We open the door at Shfoch chamatcha. I have heard that it is to invite Eliyahu, or to show a lack of worry on a leil shimurim. But would it be acceptable to open the door before ha lachma anya, when we invite people to join us? This has (AFAIK) not developed as a minhag but is there a reason not to? Should we not be making that offer sincerely?

(h/t my dad)

  • 1
    If the weather isn't good, you might get cold or hot (and waste energy) if you leave it open the whole time.
    – Heshy
    Commented Mar 23, 2018 at 14:19
  • @Heshy I think he meant for the duration of ha lachma anya, not the duration of the whole seder. Commented Mar 23, 2018 at 14:53
  • I don't think you'll get an answer for this one. Opening the door for Eliyahu is minhag AFAIK. If you think about it, if Eliyahu really came to your home and found the door locked, I think he would knock, anyway, rather than go somewhere else and wait for them to open the door (BTW, Eliyahu is a wonderful guy, even if he is quite old ;-) Point is, if there's no place forbidding this, explicitly, then why should this be a problem?
    – DanF
    Commented Mar 23, 2018 at 14:58
  • @DanF 'Point is, if there's no place forbidding this, explicitly, then why should this be a problem?' There is probably nothing wrong with opening the door for no reason, but if you're doing it for the reason that it seems like a good minhag to create, well, then you might run into whatever problems occur with deciding to 'create new minhagim'. Commented Mar 23, 2018 at 19:12
  • Side note, regarding your last line about taking Ha Lachma Anya sincerely, there are definitely opinions that interpret that piece in a non-literal manner. One opinion (unfortunately I don't know who offhand), says that this piece is a sort of 'secret lament' for not having the Bais Hamikdash, since in the times of the Temple, you were not able to invite someone on the spot to the Korban Pesach, they had to be registered in advance. Showing that you can invite people on the spot is a way to remind us of what we are missing. Commented Mar 23, 2018 at 19:16

2 Answers 2


Your question boils down to two parts:

  1. Is there a problem with opening the door at that time?

I have not stumbled upon any source that says that your door must be locked and closed for the entirety of the Seder.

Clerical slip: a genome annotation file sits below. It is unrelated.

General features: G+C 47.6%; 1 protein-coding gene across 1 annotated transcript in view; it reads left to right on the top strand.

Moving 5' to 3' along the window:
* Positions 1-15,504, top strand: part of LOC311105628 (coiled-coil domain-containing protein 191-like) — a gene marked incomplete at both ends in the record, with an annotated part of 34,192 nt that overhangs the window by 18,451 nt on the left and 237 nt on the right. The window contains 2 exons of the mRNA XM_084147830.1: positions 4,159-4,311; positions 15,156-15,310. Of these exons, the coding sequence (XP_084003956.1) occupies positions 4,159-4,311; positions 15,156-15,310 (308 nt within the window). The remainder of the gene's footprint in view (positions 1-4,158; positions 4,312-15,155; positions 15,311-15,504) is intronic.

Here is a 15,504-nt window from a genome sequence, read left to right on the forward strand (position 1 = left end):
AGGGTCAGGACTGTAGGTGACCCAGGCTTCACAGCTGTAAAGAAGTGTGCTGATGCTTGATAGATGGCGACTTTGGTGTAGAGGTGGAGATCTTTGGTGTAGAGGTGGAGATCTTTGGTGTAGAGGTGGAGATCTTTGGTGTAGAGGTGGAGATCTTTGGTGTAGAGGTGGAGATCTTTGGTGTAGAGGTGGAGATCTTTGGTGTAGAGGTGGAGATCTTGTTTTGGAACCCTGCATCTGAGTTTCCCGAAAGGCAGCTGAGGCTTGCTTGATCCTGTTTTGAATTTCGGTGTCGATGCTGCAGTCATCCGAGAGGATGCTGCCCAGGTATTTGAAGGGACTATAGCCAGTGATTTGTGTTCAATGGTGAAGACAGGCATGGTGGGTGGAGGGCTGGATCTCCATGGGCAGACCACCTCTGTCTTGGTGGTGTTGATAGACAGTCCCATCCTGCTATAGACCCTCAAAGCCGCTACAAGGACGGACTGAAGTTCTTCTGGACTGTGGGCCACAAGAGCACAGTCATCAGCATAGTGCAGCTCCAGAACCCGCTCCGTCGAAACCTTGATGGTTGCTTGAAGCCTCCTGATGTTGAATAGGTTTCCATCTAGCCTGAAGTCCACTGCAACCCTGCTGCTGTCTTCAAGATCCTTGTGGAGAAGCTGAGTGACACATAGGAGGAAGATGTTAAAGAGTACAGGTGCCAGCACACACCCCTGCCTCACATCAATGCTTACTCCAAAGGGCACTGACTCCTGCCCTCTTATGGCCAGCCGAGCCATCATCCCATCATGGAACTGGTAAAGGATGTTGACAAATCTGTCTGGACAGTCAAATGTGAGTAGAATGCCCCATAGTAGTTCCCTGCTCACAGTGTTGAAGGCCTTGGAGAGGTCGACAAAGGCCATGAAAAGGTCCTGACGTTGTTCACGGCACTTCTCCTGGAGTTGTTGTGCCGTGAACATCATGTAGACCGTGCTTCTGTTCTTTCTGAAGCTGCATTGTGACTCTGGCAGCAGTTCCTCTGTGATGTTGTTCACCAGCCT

1. Why don't we open the door at Ha Lachma Anya when we invite people in, saying "Kol Dichfin Yeisei Veyeichol"?

This (excellent IMHO) question is addressed by Rav Yaakov Shapira (here), and he quotes Rav Kook in Olas Reiyah, that we obviously need to invite guests earlier on than Ha Lachma Anya, but we are just emphasizing a major point that we gained from Yetzias Mitzrayim, which was the Middah of Chessed:

הרב זצ'ל (עולת ראיה ח'ב עמ' רסב-רסד) מסביר שאין הכוונה באמירה להזמין אורח בפועל, את זה באמת צריך לעשות קודם לכן. אלא הכוונה להבליט את הנקודה המרכזית שקבלנו ביציאת מצרים, את מידת החסד.

Based on this, the reason why we don't open the door at this time is because we don't expect anyone to be coming at this point, we are just making this declaration about our earlier feelings, but not actually making an announcement to everyone to come in at this time. Therefore, there is no significant reason to open the door at this time any more than any other time.

Why we open for Shefoch Chamascha is (in my opinion) another, totally different question, which if I do not find on MY, I will ask.


This article (footnote 40) assumes that there used to be a minhag to open earlier.

[A recently published] manuscript from Rabbi Yuzpeh Shamash (1604-1678) of Worms...writes that it was the custom in Worms at the beginning of the seder to pour one extra cup of wine. Just as we say in the Haggadah, “Kol dichfin yesev v’yachul,” we prepare a glass for the guest who might come. This glass is called Kos Shel Eliyahu since this is the guest we await.

The author assumes that due to the connections between opening the door and Eliyahu (see the article for details), they must have opened the door at this point, when the cup of Eliyahu is poured.

So you see there might have existed such a minhag, but the minhag has developed to do it at the later part of the Seder. I would imagine it wouldn't be proper to do it earlier today, but I'm not a posek. I'm just saying it's called a seder (order) for a reason. It's best to do things in the order normally practiced.

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